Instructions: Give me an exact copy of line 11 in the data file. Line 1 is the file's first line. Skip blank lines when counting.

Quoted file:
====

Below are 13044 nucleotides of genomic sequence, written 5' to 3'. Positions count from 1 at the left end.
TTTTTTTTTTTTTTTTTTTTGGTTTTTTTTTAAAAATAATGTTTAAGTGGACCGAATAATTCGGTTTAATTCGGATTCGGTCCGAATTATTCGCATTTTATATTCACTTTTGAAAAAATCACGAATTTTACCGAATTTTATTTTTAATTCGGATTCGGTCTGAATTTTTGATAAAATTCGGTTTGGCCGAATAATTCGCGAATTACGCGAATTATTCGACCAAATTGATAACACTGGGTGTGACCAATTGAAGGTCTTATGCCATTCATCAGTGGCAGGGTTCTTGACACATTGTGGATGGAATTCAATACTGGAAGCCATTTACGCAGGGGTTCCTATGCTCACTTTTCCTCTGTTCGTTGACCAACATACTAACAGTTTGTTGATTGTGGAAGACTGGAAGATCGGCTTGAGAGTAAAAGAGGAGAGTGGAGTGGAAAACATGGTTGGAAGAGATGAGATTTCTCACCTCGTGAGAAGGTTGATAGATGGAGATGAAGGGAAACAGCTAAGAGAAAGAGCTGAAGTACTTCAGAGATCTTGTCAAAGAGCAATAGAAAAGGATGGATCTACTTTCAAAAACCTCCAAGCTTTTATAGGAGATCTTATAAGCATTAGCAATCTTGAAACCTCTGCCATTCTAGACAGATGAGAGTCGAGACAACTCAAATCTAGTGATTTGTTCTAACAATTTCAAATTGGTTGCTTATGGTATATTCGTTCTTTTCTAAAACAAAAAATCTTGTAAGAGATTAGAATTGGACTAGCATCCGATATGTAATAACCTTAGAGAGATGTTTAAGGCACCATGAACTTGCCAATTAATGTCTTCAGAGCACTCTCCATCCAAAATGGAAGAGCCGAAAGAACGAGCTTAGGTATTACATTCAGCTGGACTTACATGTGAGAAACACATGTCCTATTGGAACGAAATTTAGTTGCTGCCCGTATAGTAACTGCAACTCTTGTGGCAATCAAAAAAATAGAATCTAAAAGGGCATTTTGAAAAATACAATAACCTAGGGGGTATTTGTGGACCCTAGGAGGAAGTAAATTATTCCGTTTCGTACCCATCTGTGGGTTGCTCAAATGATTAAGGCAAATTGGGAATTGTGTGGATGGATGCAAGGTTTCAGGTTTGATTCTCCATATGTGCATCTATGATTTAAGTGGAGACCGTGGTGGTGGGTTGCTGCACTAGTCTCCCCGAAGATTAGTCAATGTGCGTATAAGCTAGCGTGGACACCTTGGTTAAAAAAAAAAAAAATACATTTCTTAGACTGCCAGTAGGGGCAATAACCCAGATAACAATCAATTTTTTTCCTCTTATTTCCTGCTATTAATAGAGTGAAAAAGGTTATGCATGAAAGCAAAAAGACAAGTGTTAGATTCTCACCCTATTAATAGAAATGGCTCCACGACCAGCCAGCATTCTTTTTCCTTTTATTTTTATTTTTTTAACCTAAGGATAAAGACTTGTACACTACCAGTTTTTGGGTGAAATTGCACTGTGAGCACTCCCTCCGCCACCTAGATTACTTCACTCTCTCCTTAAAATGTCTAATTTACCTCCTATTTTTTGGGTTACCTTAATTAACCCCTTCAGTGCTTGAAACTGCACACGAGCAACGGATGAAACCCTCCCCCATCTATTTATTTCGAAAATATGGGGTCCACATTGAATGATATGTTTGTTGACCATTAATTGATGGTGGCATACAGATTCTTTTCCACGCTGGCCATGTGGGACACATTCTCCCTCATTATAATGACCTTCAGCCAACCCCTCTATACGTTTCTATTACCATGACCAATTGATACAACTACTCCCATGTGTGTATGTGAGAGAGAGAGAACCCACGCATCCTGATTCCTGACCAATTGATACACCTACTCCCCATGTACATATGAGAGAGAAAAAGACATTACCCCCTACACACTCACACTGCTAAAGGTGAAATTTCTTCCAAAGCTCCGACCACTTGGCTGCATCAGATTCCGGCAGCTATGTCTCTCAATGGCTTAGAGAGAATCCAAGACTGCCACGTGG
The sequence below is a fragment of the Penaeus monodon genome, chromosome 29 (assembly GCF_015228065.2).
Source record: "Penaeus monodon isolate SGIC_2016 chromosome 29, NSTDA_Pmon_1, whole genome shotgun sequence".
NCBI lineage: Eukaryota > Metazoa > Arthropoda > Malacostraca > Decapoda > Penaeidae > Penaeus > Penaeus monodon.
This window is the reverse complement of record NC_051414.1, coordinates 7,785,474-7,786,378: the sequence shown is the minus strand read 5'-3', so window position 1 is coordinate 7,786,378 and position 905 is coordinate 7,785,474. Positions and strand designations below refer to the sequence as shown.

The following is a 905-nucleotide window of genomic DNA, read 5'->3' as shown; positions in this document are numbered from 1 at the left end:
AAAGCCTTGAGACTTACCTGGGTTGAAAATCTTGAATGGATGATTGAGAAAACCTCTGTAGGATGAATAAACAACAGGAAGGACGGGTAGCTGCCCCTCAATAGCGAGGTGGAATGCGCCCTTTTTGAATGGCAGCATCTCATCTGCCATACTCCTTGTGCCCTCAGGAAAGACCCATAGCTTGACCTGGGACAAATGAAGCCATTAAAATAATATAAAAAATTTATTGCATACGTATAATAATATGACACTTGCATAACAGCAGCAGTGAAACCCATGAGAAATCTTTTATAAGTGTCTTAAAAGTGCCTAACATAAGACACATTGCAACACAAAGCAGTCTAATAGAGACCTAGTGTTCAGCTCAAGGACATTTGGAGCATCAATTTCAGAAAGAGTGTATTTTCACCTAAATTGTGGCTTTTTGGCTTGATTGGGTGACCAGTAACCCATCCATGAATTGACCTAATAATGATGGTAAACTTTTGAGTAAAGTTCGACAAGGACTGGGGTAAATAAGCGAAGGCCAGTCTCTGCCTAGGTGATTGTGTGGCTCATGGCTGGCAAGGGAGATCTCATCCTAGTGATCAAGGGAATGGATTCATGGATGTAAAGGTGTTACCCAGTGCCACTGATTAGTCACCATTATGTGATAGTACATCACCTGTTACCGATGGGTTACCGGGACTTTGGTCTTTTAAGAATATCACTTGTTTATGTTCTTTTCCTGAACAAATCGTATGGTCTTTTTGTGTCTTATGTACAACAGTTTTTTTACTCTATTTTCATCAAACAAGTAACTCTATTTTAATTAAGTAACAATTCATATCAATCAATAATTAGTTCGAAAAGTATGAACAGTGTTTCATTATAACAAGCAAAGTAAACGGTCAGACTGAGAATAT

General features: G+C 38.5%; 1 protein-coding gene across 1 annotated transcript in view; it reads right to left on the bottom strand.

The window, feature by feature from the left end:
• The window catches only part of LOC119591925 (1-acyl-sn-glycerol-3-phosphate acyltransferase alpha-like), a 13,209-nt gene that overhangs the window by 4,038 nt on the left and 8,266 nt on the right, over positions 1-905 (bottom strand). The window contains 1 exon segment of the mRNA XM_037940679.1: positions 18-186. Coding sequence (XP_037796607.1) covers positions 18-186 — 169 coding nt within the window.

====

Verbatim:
• The window catches only part of LOC119591925 (1-acyl-sn-glycerol-3-phosphate acyltransferase alpha-like), a 13,209-nt gene that overhangs the window by 4,038 nt on the left and 8,266 nt on the right, over positions 1-905 (bottom strand). The window contains 1 exon segment of the mRNA XM_037940679.1: positions 18-186. Coding sequence (XP_037796607.1) covers positions 18-186 — 169 coding nt within the window.